With all the font, colour and formatting choices, it can be fun to add creativity to your messages. But when this formatting becomes hard to read, your message loses its effectiveness—sticking to basic fonts that are black, easy to read and between 10pt and 12pt size, such as Arial, Calibri, and Helvetica. Only use bold, italics or underlined formatting when you need to emphasize something important in your message.

Use professional greetings

It’s common courtesy to address the recipient by title and last name. Don’t just assume that Maria goes by Mary or Jonathan goes by Jon. If you’ve built a rapport with your recipient, you may address them by their first name. When in doubt, thumb use the receiver’s name as shown on their email signature.

Additionally, use a professional salutation or greeting to start your email. Examples of professional greetings include “Hello” or “Good morning/afternoon.”

Only use reply all when necessary

The “reply all” function is beneficial when you must respond to everyone at once. But every response doesn’t always need to be sent to everyone. Use this function cautiously to avoid overflowing your colleagues’ inboxes with unnecessary emails.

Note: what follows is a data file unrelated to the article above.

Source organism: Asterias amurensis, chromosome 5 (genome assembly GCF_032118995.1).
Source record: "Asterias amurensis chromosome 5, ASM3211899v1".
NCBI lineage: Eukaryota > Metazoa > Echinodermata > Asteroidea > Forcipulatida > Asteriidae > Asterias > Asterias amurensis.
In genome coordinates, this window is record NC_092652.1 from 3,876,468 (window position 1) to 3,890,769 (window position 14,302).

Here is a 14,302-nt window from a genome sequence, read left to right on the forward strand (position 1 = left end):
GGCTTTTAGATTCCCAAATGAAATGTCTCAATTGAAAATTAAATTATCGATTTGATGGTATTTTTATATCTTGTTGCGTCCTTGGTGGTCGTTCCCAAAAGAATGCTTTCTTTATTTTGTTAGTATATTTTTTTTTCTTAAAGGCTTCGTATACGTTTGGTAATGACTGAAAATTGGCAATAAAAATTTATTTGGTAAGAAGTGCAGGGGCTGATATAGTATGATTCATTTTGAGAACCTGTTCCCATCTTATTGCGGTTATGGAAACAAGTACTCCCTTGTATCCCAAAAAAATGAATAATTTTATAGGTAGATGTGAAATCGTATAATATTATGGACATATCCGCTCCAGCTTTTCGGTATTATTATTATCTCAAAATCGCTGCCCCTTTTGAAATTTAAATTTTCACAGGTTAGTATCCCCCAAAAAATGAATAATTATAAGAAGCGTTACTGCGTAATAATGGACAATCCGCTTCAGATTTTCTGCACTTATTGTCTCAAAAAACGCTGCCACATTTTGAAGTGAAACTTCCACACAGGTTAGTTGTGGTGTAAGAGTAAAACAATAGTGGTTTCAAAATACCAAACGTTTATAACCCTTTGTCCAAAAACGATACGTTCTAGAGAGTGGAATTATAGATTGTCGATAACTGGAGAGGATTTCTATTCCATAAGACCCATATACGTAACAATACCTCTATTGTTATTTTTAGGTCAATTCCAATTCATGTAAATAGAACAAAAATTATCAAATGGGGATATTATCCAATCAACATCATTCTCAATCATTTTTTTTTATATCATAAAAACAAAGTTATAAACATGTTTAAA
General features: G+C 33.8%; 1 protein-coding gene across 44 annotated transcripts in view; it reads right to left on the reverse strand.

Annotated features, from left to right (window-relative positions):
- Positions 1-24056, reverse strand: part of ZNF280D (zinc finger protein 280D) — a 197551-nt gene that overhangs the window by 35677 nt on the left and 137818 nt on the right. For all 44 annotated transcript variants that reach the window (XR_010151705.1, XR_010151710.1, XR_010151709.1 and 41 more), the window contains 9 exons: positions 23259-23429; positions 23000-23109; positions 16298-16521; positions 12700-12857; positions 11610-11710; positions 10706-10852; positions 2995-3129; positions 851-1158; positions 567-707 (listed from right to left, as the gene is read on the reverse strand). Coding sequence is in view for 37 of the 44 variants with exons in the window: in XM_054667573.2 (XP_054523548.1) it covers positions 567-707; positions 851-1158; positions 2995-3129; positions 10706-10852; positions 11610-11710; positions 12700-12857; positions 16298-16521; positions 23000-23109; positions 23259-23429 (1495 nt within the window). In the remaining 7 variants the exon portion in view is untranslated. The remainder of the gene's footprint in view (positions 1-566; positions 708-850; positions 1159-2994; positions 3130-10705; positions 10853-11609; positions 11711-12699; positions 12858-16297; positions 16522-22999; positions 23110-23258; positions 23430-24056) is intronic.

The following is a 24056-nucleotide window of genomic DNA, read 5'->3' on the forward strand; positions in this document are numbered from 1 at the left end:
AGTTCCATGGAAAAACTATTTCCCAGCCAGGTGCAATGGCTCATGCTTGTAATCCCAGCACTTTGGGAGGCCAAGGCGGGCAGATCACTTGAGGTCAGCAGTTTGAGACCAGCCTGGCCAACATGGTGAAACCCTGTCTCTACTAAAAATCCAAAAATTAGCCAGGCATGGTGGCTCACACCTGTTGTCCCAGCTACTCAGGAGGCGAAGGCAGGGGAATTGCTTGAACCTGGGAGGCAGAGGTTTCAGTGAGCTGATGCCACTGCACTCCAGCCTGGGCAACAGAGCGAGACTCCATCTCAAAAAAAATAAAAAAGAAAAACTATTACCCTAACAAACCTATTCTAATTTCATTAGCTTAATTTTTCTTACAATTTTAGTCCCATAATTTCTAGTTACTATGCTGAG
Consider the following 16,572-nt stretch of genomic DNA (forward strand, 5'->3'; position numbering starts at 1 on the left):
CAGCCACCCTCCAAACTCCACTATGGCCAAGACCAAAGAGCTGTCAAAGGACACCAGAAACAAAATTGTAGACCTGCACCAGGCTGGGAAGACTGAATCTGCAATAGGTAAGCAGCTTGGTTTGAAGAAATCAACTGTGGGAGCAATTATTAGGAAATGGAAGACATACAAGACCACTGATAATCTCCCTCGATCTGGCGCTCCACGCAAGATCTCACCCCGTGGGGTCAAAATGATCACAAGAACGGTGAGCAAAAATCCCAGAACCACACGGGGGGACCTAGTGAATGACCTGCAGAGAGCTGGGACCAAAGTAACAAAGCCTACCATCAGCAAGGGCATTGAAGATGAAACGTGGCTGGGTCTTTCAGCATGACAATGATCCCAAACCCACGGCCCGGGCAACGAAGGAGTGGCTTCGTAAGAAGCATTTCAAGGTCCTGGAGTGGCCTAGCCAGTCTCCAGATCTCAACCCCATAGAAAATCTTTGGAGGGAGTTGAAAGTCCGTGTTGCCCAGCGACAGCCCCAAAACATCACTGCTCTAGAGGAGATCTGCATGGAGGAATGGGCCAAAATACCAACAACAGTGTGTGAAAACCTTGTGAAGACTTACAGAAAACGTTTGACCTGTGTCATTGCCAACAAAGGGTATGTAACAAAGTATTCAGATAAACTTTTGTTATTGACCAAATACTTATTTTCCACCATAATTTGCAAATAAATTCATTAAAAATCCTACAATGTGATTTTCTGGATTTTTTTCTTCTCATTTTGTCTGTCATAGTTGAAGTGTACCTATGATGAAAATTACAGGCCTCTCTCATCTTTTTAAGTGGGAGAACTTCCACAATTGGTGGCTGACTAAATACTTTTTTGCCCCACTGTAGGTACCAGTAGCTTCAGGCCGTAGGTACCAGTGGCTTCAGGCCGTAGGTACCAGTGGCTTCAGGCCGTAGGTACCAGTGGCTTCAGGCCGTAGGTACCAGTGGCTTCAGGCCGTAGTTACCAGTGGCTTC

Double-check your attachments 

Be sure to double-check any attachments you’ve included. You wouldn’t want to send something confidential to the wrong person accidentally. In the body of your email, you can indicate that you’ve included an attachment so the recipient is sure to see it.

Use brief but informative out-of-office messages

If you cannot respond to emails for a prolonged period, use an out-of-office automated message. Whenever someone emails, they’ll receive a response indicating your absence and who they can reach out to.

Triple check recipient’s name 

Make sure you’re sending your email to the right person. It can be easy to select the wrong name, so always triple-check that you got it right. It can be embarrassing for you and the recipient who received your message by mistake, so always check.